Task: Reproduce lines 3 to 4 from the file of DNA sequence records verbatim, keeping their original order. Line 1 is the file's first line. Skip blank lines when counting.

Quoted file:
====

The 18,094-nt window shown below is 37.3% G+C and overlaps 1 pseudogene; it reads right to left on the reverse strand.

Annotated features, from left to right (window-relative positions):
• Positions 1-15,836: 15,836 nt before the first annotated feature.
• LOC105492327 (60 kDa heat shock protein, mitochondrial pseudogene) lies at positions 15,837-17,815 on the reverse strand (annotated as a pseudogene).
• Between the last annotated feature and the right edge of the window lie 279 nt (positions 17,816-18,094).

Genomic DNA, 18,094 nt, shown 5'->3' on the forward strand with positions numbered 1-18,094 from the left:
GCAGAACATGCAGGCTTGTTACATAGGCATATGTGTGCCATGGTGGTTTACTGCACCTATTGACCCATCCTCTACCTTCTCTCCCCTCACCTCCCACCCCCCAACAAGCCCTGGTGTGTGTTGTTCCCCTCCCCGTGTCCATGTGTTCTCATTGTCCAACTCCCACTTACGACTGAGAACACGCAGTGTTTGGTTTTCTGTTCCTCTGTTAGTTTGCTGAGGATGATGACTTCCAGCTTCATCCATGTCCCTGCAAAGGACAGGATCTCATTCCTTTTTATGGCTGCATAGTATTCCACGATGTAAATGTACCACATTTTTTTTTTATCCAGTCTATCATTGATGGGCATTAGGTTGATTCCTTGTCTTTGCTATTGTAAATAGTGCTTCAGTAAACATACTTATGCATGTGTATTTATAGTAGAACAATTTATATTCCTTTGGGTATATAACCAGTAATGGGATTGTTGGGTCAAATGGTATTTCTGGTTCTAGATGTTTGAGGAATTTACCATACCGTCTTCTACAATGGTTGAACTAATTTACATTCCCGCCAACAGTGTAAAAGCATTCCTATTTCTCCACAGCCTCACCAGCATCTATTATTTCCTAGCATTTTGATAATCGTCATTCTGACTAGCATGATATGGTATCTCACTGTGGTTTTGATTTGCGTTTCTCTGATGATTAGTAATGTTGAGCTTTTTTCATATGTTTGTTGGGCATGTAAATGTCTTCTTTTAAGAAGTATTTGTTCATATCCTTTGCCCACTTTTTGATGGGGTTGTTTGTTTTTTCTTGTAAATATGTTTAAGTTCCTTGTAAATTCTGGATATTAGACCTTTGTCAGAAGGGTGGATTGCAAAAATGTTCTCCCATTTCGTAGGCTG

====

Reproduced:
• Positions 1-15,836: 15,836 nt before the first annotated feature.
• LOC105492327 (60 kDa heat shock protein, mitochondrial pseudogene) lies at positions 15,837-17,815 on the reverse strand (annotated as a pseudogene).